The VH was the third Commodore series in four years,
with five engines and, for the first time, a five-speed
gearbox. The transition from VB to VC and then VH was
one of evolution rather than revolution, and so many
knew the bugs had well and truly been ironed out by the
time the VH arrived.
Naturally any model change required
some form of cosmetic change, Holden opting for a subtle
reworking at the front giving the VH Commodore a longer
and lower appearance.
Many considered there to be very
little change over the previous VB/VC models, but as
was evidenced by the VC, the Holden engineers were more
concerned with making the car perform and handle better
than in mere cosmetic change.
Amoung the changes
was a revised grille with new front guards, the tail
lights were given louvres similar in style to the Mercedes
Benz tail lights of the day (designed as such to prevent
dirt buildup and ensure clarity).
And to add a little
differentiation from the lesser models, the SL/E's tail
lights stretched right up to the number plate recess.
It is worth noting that the new front guards were designed
in Australia, some thought as a deliberate move away
from the German Opel shape.
Mechanically the engineers set about making changes to
the Starfire-4 engine in an attempt to better its fuel
consumption and lift its power (and reputation). Considerable
effort was also put into improving the efficiency and
power of the 2.85 liter 6, and in both cases they were
extremely successful, able to achieve fuel economy gains
of 12.5% and 14% respectively.
mentioned, a five speed manual transmission was available
for the first time, however the bad news was that the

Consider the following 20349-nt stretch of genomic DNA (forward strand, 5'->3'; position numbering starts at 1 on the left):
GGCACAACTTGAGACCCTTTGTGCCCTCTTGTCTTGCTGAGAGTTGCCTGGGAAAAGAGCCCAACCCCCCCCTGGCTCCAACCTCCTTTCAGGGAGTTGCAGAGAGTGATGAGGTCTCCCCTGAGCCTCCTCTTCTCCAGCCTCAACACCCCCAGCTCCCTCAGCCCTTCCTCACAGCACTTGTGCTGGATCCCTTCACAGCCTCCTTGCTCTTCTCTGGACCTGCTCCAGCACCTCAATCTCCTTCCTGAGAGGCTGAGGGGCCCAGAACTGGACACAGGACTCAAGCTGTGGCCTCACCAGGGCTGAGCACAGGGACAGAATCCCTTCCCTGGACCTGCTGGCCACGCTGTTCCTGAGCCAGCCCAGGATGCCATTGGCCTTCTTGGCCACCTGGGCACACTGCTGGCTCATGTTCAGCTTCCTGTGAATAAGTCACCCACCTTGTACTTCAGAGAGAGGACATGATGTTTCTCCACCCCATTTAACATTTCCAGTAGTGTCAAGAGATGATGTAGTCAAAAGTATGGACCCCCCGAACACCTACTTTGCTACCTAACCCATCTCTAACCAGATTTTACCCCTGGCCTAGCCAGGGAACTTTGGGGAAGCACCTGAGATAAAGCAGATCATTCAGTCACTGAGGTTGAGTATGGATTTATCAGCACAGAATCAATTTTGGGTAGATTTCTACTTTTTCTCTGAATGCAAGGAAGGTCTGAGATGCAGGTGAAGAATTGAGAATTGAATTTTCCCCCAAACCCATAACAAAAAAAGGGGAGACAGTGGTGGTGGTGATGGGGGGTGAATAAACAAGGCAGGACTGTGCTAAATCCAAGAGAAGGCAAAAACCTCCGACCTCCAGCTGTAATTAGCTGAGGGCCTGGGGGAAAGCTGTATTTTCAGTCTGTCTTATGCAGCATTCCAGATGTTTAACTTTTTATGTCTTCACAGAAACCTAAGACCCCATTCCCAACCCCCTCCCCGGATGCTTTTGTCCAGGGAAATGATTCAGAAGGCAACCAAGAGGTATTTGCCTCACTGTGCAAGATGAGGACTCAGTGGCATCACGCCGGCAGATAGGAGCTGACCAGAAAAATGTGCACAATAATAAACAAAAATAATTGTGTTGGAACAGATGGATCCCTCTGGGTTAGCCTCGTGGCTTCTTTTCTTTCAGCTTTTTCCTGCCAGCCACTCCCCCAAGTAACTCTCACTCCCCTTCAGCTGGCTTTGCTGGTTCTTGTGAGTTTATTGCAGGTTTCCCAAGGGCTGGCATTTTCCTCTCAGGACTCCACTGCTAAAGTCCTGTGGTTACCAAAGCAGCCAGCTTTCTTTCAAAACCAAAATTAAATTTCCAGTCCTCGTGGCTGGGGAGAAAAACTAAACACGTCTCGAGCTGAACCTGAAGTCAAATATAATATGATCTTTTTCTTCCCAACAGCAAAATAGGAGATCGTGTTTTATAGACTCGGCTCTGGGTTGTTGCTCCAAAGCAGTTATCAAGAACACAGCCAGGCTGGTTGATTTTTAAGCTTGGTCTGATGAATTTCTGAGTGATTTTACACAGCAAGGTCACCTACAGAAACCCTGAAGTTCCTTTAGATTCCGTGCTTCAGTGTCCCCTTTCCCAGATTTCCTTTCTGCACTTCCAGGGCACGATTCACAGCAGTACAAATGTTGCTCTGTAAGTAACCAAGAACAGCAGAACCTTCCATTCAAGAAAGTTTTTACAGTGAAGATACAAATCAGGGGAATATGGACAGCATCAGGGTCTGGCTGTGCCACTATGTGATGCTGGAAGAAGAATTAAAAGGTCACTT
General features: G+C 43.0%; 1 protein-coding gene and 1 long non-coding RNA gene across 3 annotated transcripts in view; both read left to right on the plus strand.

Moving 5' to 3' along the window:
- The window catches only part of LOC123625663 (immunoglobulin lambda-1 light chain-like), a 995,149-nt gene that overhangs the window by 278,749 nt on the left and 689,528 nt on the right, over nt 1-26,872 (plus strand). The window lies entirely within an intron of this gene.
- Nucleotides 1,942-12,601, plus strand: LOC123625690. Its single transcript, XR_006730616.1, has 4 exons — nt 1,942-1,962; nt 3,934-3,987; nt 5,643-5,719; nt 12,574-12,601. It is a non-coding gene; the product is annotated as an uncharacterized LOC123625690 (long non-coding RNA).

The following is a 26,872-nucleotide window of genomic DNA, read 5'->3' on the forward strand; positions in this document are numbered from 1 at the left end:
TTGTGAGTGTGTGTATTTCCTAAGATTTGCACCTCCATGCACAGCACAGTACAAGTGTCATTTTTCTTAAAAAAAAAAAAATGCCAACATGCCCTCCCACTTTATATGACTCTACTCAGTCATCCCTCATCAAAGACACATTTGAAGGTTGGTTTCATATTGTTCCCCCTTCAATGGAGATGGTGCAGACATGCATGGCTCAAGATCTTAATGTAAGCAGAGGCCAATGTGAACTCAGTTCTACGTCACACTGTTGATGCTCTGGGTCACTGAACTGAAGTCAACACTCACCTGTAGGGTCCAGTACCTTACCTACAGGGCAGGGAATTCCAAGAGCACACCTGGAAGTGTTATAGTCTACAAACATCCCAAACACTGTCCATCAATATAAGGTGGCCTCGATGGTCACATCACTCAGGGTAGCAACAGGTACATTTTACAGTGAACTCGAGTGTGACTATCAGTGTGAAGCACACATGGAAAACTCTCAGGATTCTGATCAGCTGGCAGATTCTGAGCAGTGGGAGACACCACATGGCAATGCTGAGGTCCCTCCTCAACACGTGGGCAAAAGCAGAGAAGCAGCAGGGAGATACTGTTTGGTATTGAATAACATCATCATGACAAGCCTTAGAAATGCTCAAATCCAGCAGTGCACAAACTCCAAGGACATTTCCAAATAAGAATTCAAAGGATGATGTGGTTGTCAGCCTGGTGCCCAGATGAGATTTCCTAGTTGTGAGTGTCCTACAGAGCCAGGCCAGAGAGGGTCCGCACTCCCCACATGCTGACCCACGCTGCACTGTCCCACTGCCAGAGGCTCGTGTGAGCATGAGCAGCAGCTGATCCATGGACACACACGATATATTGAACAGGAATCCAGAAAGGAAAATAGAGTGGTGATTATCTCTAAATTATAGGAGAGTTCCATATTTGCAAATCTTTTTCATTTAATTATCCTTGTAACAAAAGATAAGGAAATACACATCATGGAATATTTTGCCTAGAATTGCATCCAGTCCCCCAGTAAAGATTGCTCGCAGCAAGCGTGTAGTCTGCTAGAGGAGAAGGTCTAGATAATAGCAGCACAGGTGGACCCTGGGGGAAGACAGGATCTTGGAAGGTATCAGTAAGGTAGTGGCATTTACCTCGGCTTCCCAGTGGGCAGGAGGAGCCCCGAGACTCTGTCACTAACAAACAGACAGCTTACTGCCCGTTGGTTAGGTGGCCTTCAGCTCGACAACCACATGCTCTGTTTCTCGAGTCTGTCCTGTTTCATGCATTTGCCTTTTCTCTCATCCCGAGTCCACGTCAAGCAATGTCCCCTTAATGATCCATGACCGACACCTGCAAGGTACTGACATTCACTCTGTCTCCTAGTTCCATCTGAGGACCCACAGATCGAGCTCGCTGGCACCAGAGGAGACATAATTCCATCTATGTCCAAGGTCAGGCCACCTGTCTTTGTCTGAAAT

Borg-Warner box was deemed ill-suited to the torque of
the larger engines, and so remained available only on
the Starfire-4 and 2850 six - the new 5 speed box obviously
helping the better fuel economy
figures. And finally the US sourced Turbo-Hydramatic
was dropped from the 5.0 liter cars in favour of the
The Commodore purchaser could now choose
from an additional seven all-new exterior colors, including
the very popular "Shadowtone" two tone. A newly
designed leather interior was made available as an option
for the first time, while considerable effort had been
put into further improving the
Commodore's outstanding NVH (noise, vibration and harshness)
characteristics. Creature comforts including leather
trim, central locking, seat height adjustment and cruise
control were part of a lengthy options list - and yellow
needles were part of the redesigned instrument package,
these proving suprisingly effective in making
the gauges more "readable".
The model line-up was changed again, the "L" becoming
the "SL", and the "SL" becoming the "SL/X",
"SL/E" remained as the flagship. The popular
"Vacationer" pack would also see a return, with the VH,
available from the 30th September 1983. The Vacationer
pack was to include such items as air-conditioning, special
side-stripes, decals and wheel trims, a seat height
adjuster and remote left side door mirror.
The VH also
introduced the first local fitment of advanced computer
electronics to a mass-produced Australian passenger car,
including the "Electronic
black box on the four-cylinder engine and the SL/E model's
seven-function trip computer. But as Ford was closing
the gap on the number #1 best seller title, everyone
was left wondering if these changes were enough. The
answer was revealed in March 1982 when the blue oval
released the XE, and that answer was no.
This despite the fact that the VH Commodore scored
consecutive wins at Mount Panorama in 1982
) and in 1983
(Peter Brock/Larry Perkins/John